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Whistleblowers do more to hold governments to account than parliaments

Whistle, photo by Richard WheelerWhistle-blowers are worth their weight in gold, though governments certainly don’t think so. Some of the most important things we’ve learnt about the nature of the societies we live in have come exclusively from whistle-blowers, without whose help the democratic holding of governments to account in critical areas of policy would have been impossible.

The Wikileaks release of classified diplomatic and military data, mass surveillance of Western populations, systemic tax evasion via establishment banks, the MPs’ expenses scam, and now the leaking of hundreds of dossiers and cables from the world’s major intelligence services – let alone dozens of smaller leaks by principled individuals scandalised by the behaviour of superiors – have all exposed a shocking misconduct by State institutions which would have gone unaddressed but for the bravery of a few honest persons who are then rewarded for their pains by being hounded out of a job, threatened, and even prosecuted.

Since whistle-blowers are far more effective than parliaments at exposing serious misconduct in State or quasi-State fora, let alone in a wide variety of private workplaces,assuring whistle-blowers of full protection becomes a crucial part of the democratic audit. The relevant UK law today, the Public Interest Disclosure Act (PIDA) 1998, brought about a 11-fold increase in public interest disclosures to 1,761 by 2009, but at the same time employees lodged over 9,000 claims alleging victimisation for whistle-blowing. That suggests that victimisation against genuine whistle-blowers should be made a criminal offence.

A series of recent cases illustrates this. A lawyer at HMRC found that his boss, David Hartnett, was having ‘sweetheart’ sessions with Goldman Sachs allowing the bank to be relieved of £10m in tax and using PIDA wrote privately to the National Audit Office, but when HMRC found out they went berserk and using the anti-terrorist Regulation of Investigatory Powers act (yes!) had his belongings, emails and phone calls searched, suspended him from his job and left him a broken man. When the PAC chair then asked Lin Homer, head of HMRC, never again to use anti-terror laws against whistle-blowers, she refused.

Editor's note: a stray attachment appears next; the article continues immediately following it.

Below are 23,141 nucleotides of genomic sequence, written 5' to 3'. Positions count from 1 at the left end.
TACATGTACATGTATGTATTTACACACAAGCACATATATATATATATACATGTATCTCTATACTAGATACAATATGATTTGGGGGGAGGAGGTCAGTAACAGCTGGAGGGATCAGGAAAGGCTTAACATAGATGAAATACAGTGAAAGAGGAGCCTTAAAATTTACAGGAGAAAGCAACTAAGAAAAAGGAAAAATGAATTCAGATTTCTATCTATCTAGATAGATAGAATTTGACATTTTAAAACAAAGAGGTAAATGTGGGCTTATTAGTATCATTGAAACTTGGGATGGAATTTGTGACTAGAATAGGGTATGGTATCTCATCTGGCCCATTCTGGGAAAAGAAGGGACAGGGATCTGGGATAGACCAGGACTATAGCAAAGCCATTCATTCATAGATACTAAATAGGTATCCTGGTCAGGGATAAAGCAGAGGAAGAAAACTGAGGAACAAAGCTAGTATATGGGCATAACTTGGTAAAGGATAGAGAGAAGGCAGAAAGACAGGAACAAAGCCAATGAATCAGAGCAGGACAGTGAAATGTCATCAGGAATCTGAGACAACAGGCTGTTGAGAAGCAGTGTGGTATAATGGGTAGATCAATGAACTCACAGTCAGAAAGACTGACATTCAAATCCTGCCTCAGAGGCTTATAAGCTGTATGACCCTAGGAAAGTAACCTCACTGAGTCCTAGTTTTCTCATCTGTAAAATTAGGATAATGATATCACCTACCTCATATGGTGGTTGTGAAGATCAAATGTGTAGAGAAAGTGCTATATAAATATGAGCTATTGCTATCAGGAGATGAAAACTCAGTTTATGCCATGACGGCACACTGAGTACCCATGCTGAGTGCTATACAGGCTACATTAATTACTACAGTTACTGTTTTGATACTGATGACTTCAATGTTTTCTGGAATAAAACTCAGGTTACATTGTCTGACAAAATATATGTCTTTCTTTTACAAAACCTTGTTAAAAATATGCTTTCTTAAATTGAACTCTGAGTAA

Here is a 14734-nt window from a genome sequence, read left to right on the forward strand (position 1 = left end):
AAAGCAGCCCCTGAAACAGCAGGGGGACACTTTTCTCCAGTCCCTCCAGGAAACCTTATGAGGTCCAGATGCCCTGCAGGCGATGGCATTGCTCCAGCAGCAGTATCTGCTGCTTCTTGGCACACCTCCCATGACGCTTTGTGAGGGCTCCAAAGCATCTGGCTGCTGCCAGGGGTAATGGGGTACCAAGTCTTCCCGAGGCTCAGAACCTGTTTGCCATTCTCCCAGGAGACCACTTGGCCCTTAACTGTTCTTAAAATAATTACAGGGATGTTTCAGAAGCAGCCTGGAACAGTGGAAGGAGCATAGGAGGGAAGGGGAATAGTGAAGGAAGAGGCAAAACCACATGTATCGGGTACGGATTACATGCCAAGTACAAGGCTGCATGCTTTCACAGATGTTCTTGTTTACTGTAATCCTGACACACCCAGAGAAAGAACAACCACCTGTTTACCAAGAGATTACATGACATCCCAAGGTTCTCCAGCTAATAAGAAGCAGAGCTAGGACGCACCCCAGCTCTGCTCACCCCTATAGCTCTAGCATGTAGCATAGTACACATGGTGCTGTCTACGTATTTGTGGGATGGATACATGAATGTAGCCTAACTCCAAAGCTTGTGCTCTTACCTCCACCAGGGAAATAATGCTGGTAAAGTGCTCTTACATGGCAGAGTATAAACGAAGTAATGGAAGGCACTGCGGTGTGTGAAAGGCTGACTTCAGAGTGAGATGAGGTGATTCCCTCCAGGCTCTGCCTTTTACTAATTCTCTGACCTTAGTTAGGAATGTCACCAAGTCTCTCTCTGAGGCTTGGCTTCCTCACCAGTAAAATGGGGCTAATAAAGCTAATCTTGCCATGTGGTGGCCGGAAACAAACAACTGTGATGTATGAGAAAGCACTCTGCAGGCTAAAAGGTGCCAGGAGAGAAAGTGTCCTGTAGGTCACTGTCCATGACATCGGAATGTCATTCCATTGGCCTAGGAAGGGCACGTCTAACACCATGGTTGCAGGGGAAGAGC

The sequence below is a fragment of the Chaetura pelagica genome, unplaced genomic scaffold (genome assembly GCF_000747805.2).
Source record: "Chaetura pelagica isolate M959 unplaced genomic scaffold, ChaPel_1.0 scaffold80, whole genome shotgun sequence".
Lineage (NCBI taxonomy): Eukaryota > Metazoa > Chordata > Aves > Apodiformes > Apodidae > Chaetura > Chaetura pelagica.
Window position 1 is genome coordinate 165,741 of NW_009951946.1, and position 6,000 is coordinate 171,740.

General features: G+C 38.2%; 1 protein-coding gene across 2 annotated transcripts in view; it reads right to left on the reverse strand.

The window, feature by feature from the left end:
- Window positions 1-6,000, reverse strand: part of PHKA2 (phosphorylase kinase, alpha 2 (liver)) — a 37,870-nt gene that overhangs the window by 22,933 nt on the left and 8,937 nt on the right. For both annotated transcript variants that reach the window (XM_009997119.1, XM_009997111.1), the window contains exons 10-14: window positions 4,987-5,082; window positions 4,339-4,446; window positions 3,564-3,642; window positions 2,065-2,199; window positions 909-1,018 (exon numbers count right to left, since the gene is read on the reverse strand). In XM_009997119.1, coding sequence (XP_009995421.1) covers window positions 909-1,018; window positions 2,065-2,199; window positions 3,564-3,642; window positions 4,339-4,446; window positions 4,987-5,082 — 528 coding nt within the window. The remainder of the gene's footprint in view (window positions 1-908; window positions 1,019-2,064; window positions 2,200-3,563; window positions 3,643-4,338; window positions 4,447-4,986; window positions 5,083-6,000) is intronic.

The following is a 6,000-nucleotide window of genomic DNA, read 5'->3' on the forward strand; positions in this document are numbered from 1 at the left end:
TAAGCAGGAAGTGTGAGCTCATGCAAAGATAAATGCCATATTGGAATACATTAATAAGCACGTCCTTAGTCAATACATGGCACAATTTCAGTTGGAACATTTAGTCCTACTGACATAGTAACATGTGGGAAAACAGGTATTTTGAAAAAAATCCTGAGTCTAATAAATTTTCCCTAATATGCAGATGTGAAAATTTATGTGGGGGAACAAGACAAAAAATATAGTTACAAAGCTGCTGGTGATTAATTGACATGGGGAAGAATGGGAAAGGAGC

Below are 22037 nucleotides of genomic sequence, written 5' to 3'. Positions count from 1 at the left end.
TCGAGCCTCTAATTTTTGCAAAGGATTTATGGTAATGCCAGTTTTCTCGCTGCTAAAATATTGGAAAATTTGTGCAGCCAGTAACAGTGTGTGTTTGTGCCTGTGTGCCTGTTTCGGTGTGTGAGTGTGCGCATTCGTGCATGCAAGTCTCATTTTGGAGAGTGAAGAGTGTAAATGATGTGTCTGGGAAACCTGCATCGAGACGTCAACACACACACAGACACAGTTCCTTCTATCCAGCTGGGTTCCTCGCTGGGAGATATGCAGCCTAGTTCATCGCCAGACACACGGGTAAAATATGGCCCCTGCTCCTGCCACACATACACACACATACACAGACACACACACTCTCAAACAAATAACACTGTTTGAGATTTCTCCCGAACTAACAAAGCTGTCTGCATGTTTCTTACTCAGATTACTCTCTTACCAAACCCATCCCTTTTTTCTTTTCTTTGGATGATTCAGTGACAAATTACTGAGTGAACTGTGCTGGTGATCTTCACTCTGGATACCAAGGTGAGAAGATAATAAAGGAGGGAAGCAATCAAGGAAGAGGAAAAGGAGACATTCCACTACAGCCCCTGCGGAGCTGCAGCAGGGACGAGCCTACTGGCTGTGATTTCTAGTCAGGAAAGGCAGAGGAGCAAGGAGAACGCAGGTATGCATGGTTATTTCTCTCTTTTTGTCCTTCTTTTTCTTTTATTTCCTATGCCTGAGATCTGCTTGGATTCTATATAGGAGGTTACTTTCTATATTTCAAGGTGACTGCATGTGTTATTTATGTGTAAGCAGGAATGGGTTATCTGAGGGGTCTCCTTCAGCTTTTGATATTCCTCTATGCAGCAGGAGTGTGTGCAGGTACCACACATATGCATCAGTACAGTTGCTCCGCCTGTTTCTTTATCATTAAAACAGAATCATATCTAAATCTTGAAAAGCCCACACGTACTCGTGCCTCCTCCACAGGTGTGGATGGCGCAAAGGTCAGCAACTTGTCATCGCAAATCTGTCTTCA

It’s not just HMRC or the gagging clauses in the NHS. The policeman who blew the whistle in March last year on the Met police’s massaging of crime figures was driven to resign, citing his ‘treatment as a result of making disclosures in good faith and in the public interest’. He had been placed under police investigation for ‘misconduct’. Or take the case of the Mid-Staffs whistle-blower, Julie Bailey, who had to move home after being insulted, threatened and attacked as a liar. Her dead mother’s grave was desecrated because she had ‘brought shame on the town’.

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